improved use of plant nutrients. fao soils bulletin no. 37

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    improved useof

    1.11.1111111F000 APIO AGRICULTURE ORGANIZATIONOF THE UNITED NATIONS ROME

    FAO SOILS BULLETIN 37

  • CONTENTS

    Page

    List of Figures

    List of Tables

    INTRODUCTION 1

    RECOMENDATIONS 3

    III WORKING PAPERS 7

    1. Problem areas and possibilitiee of r.orsefficient fertilizer useS.A. Barber 7

    2. Fertilization decision model a synthesis ofEvil and nlant parameters in a computerized programmeTi. Kalkafi, B. BarYosef and Aviva Hadas 11

    3. Nitrogen transfonaations and behaviour in soils inrelation to nitrogen availability for cropsG. Stanford 31

    4. Potassium efficiency in tropical and subtropicalconditionsH. Beringer 41

    5. Availability of secondary and micronutriente for cropsM. Sillanpnn 51

    6. Soi/ management with respect to liming, manuring andother soil amendments in East AfricaS.O. Keya 56

    7. Role of soil testing for improved nutrient efficiencyA. Finck 60

    8. Recent research and advances in characterization ofgenotypic differences in ion uptake and ionassimilation efficiencyF. van Egmond 69

    9. Cropping systems for efficient fertilizer useD.J. Greenland 77

    10. Crop performance and soil nutrient potentialO. Talibudeen and M.D. Page 88

    11. Methods of fertilizer application for increasingfertilizer efficiencyJ. Velly 100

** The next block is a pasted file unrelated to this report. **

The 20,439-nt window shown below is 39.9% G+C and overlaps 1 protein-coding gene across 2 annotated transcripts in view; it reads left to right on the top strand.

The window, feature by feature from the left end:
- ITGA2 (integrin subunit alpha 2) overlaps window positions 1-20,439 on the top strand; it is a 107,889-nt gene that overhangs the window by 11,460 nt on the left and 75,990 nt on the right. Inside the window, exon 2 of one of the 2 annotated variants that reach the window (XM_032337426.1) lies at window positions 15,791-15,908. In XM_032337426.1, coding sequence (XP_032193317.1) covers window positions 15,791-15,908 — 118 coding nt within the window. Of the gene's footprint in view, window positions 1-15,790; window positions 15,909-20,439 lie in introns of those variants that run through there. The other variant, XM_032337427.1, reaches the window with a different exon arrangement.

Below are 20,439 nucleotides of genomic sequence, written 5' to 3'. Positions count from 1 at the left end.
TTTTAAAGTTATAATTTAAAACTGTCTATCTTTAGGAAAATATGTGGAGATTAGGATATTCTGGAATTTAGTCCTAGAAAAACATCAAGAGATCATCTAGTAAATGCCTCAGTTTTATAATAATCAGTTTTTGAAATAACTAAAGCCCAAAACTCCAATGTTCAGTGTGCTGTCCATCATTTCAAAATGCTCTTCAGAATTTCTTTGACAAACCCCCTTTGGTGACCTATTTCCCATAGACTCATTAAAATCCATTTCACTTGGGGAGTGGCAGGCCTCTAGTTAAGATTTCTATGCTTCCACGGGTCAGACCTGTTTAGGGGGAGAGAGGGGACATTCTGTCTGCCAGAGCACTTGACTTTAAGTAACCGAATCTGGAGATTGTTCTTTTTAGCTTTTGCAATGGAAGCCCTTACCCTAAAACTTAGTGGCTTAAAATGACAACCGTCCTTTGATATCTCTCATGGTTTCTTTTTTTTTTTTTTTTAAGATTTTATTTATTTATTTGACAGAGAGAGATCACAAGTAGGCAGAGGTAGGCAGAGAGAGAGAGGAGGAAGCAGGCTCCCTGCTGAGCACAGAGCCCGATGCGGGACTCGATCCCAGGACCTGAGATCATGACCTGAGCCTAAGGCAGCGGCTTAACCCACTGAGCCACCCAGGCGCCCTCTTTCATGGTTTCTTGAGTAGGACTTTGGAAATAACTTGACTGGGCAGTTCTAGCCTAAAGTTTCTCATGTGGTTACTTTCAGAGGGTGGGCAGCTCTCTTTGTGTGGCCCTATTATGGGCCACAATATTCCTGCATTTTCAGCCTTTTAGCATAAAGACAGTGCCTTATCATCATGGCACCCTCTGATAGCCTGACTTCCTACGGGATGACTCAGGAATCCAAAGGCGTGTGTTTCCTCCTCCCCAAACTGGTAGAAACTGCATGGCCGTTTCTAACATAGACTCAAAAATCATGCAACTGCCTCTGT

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    Present problems of fertilizer use on grain cropsA. Tanaka 114

    The use of isotopes and radiation in studies on theefficient une of fertilizersD.A. Netheinghe 125

    New aspects of fertilizer technology in betterexploitation of plant nutrientsR.C. Horn 135

    1!-). Recent developments in fertili7er technology on nitrogenK. Isemsnn 143

    1 New phosphatio fertilizersJ.R. Ansiaux 145

    APPENDIX I Prograxne 149

    APPENDIX II List of Participants 151

  • LIST OF FIGURES

    Potassium uptake by wheat throughout the growing season

    The nitrogen cycle in agriculture

    Recovery of labelled N by oats and two successive crops ofSudan grass and arounts of residual organic N, derived fromfertilizer, remaining in soil al-ter cropping. Adapted fromLegg and Allison (1967). Data represent mean of 12 soils

    Maize grain yields and percentage recovery of applied labelledN in relation to tillage method and N application rate.(Unpublished data 6btained in 1976 from cooperative experimentswith V.A. Bandel) 34